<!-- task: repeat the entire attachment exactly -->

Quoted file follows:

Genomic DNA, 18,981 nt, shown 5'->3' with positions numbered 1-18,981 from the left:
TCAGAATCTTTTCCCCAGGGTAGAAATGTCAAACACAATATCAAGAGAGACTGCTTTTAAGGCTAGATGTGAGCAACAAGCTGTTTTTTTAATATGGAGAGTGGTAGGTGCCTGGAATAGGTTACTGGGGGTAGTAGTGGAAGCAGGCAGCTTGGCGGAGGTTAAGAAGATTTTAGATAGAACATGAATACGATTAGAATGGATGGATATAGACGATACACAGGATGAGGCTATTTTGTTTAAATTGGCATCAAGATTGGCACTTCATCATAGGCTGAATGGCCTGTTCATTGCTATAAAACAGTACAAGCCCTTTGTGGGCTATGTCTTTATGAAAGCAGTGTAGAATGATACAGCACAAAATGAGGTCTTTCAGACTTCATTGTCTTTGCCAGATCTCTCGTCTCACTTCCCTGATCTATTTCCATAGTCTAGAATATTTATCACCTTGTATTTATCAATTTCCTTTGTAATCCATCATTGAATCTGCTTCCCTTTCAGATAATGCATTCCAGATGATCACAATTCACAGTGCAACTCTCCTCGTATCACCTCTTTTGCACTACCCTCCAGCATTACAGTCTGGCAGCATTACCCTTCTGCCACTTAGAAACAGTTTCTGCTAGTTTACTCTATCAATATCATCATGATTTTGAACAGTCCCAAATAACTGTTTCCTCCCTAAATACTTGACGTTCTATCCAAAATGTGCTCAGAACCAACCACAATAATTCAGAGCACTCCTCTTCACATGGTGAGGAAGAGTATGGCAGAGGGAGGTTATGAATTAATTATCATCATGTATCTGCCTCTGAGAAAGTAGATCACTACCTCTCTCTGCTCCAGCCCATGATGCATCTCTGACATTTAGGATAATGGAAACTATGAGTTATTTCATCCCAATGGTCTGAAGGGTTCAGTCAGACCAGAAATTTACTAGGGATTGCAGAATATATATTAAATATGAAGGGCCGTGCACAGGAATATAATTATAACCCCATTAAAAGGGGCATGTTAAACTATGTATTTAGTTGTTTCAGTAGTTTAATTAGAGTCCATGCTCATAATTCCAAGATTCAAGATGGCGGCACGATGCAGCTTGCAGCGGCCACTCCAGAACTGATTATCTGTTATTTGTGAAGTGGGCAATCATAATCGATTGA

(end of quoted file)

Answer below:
Genomic DNA, 18,981 nt, shown 5'->3' with positions numbered 1-18,981 from the left:
TCAGAATCTTTTCCCCAGGGTAGAAATGTCAAACACAATATCAAGAGAGACTGCTTTTAAGGCTAGATGTGAGCAACAAGCTGTTTTTTTAATATGGAGAGTGGTAGGTGCCTGGAATAGGTTACTGGGGGTAGTAGTGGAAGCAGGCAGCTTGGCGGAGGTTAAGAAGATTTTAGATAGAACATGAATACGATTAGAATGGATGGATATAGACGATACACAGGATGAGGCTATTTTGTTTAAATTGGCATCAAGATTGGCACTTCATCATAGGCTGAATGGCCTGTTCATTGCTATAAAACAGTACAAGCCCTTTGTGGGCTATGTCTTTATGAAAGCAGTGTAGAATGATACAGCACAAAATGAGGTCTTTCAGACTTCATTGTCTTTGCCAGATCTCTCGTCTCACTTCCCTGATCTATTTCCATAGTCTAGAATATTTATCACCTTGTATTTATCAATTTCCTTTGTAATCCATCATTGAATCTGCTTCCCTTTCAGATAATGCATTCCAGATGATCACAATTCACAGTGCAACTCTCCTCGTATCACCTCTTTTGCACTACCCTCCAGCATTACAGTCTGGCAGCATTACCCTTCTGCCACTTAGAAACAGTTTCTGCTAGTTTACTCTATCAATATCATCATGATTTTGAACAGTCCCAAATAACTGTTTCCTCCCTAAATACTTGACGTTCTATCCAAAATGTGCTCAGAACCAACCACAATAATTCAGAGCACTCCTCTTCACATGGTGAGGAAGAGTATGGCAGAGGGAGGTTATGAATTAATTATCATCATGTATCTGCCTCTGAGAAAGTAGATCACTACCTCTCTCTGCTCCAGCCCATGATGCATCTCTGACATTTAGGATAATGGAAACTATGAGTTATTTCATCCCAATGGTCTGAAGGGTTCAGTCAGACCAGAAATTTACTAGGGATTGCAGAATATATATTAAATATGAAGGGCCGTGCACAGGAATATAATTATAACCCCATTAAAAGGGGCATGTTAAACTATGTATTTAGTTGTTTCAGTAGTTTAATTAGAGTCCATGCTCATAATTCCAAGATTCAAGATGGCGGCACGATGCAGCTTGCAGCGGCCACTCCAGAACTGATTATCTGTTATTTGTGAAGTGGGCAATCATAATCGATTGA